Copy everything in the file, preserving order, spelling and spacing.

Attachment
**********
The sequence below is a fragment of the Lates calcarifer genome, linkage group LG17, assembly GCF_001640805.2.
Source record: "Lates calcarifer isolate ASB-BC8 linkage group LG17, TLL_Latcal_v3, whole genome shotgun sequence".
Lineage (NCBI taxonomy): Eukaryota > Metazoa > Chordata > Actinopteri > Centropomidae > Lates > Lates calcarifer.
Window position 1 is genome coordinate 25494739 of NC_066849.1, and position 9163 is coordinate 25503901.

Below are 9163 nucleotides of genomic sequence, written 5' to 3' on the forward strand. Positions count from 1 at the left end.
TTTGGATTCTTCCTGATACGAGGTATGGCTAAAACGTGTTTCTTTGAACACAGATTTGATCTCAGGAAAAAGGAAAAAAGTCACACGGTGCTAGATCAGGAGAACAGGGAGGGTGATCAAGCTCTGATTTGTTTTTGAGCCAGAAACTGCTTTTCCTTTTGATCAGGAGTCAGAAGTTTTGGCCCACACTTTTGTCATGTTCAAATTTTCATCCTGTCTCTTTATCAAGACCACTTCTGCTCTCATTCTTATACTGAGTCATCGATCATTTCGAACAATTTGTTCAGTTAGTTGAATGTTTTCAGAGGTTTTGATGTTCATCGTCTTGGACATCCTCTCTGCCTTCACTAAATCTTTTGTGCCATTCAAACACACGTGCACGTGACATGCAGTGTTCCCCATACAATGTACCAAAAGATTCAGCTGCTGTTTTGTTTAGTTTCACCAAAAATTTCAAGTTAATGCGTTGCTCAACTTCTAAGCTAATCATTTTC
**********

The sequence below is a fragment of the Lates calcarifer genome, linkage group LG17, assembly GCF_001640805.2.
Source record: "Lates calcarifer isolate ASB-BC8 linkage group LG17, TLL_Latcal_v3, whole genome shotgun sequence".
Lineage (NCBI taxonomy): Eukaryota > Metazoa > Chordata > Actinopteri > Centropomidae > Lates > Lates calcarifer.
Window position 1 is genome coordinate 25494739 of NC_066849.1, and position 9163 is coordinate 25503901.

Below are 9163 nucleotides of genomic sequence, written 5' to 3' on the forward strand. Positions count from 1 at the left end.
TTTGGATTCTTCCTGATACGAGGTATGGCTAAAACGTGTTTCTTTGAACACAGATTTGATCTCAGGAAAAAGGAAAAAAGTCACACGGTGCTAGATCAGGAGAACAGGGAGGGTGATCAAGCTCTGATTTGTTTTTGAGCCAGAAACTGCTTTTCCTTTTGATCAGGAGTCAGAAGTTTTGGCCCACACTTTTGTCATGTTCAAATTTTCATCCTGTCTCTTTATCAAGACCACTTCTGCTCTCATTCTTATACTGAGTCATCGATCATTTCGAACAATTTGTTCAGTTAGTTGAATGTTTTCAGAGGTTTTGATGTTCATCGTCTTGGACATCCTCTCTGCCTTCACTAAATCTTTTGTGCCATTCAAACACACGTGCACGTGACATGCAGTGTTCCCCATACAATGTACCAAAAGATTCAGCTGCTGTTTTGTTTAGTTTCACCAAAAATTTCAAGTTAATGCGTTGCTCAACTTCTAAGCTAATCATTTTC